Some Observations of GPS L1 Interference from Terrestrial Sources

Below are some recordings of strong terrestrial signals near the GPS L1 center frequency of 1575.42 MHz. These signals were captured at various locations around the Seattle, Washington area with a Trimble patch antenna mounted on the trunk of my car. The antenna was connected to a portable spectrum analyzer (Signal Hound SA44), whose trace data was continuously recorded by a laptop PC running my freeware SSM spectrum surveillance program.

SSM is a good match for this application because it can record a continuous stream of spectrum analyzer traces, potentially for hours or days at a time. The recorded traces are rendered in in a waterfall display that makes it easy to spot weak signals that might otherwise be overlooked when viewed one sweep at a time. Each trace is tagged with the time when it was recorded, as well as with the car's current GPS location, transmitted to the laptop via a USB-connected u-blox LEA-6H receiver module.

Under normal circumstances, no signals should ever appear on a spectrum analyzer tuned to the GPS band. GPS uses spread spectrum modulation based on pseudorandom sequences that leave little or no coherent energy for a frequency-domain instrument to observe. Furthermore, signals received on Earth from GPS satellites arrive at an almost unimaginably faint level, roughly equivalent to the light from a 40-watt bulb as it would appear on the opposite coast of the United States. On the regulatory side, international telecommunications treaties reserve the applicable region of the RF spectrum exclusively for space-to-ground communications. As a result, any signals we can pick up in this band are likely to originate from nearby terrestrial sources. While unintentional radiators have been encountered in the past, we can expect the majority of visible signals in the GPS band to emanate from commercial jammers used illegally by individuals such as commercial truckers who are attempting to defeat GPS tracking equipment on their employers' vehicles.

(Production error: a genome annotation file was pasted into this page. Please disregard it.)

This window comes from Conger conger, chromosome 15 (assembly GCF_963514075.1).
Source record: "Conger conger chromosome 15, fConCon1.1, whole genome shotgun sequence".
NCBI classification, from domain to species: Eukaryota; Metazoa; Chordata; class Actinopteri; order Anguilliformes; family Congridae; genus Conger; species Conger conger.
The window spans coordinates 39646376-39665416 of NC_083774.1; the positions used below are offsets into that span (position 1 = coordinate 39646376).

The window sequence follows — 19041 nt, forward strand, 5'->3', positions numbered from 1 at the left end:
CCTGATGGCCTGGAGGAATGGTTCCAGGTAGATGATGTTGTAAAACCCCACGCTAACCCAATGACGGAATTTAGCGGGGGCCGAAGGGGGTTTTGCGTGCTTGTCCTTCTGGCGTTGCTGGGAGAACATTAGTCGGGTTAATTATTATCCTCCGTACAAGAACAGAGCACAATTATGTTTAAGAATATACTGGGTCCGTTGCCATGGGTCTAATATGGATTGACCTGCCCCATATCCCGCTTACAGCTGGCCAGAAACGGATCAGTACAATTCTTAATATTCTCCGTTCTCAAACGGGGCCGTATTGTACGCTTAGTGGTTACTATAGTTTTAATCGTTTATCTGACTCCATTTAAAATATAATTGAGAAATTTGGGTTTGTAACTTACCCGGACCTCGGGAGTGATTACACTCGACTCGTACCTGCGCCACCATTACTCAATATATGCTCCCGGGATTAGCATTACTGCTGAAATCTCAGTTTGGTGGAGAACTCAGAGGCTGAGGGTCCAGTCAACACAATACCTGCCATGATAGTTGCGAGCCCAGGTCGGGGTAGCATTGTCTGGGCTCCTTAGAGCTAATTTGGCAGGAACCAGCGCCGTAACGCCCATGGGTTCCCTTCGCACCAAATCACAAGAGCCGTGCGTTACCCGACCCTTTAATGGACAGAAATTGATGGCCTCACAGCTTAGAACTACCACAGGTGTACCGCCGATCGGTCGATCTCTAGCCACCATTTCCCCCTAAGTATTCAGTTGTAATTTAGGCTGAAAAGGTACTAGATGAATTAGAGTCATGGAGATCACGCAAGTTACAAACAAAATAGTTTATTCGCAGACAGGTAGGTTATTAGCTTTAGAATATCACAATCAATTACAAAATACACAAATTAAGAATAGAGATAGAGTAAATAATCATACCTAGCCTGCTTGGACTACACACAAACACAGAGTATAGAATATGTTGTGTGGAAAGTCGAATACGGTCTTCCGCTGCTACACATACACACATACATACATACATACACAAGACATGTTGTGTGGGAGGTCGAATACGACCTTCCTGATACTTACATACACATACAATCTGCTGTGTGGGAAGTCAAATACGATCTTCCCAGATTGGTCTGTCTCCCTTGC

Such jamming devices rely on brute-force RF emissions, often unmodulated, to overcome the extremely weak signals received from GPS satellites. These unlicensed signals can pose a threat to all nearby GPS applications, from personal smartphones to precision scientific instruments to safety-critical operations. (To u-blox's credit, my LEA-6H GPS module remained unaffected by the interfering signals captured by the Signal Hound.)

An excellent discussion can be found in the paper Signal Characteristics of Civil GPS Jammers by Mitch, Dougherty et al. from the ION GNSS 2011 conference. While their paper looks at some specific jammer models in a laboratory setting, my goal was to gain insight into the extent of jammer usage in the real world, by looking for signals from units in the hands of their intended "customers."

Some ideas for future work:

SSM recording files for entries below:

September 28, 2012: Southbound travel through Seattle on Interstate 5 between Lake Forest Park and Georgetown (65 MB)

September 28, 2012, 3:22 PM local time: Southbound travel though Seattle on Interstate 5 between Lake Forest Park and Georgetown
The signal above was captured on I-5 between NE 103th St and NE 100th St, just south of Northgate Mall. Due to heavy traffic it took approximately 45 seconds to cover this distance. The signal above may have originated from a vehicle in an adjacent lane, potentially on the northbound side of the highway.

September 28, 2012, 3:27 PM local time: Southbound travel though Seattle on Interstate 5 between Lake Forest Park and Georgetown
Likely another encounter with the same vehicle, judging by the signal's center frequency, amplitude, and stability characteristics. North of N 82nd St, traffic in my lane remained at a near-standstill for approximately two minutes.

More to come...

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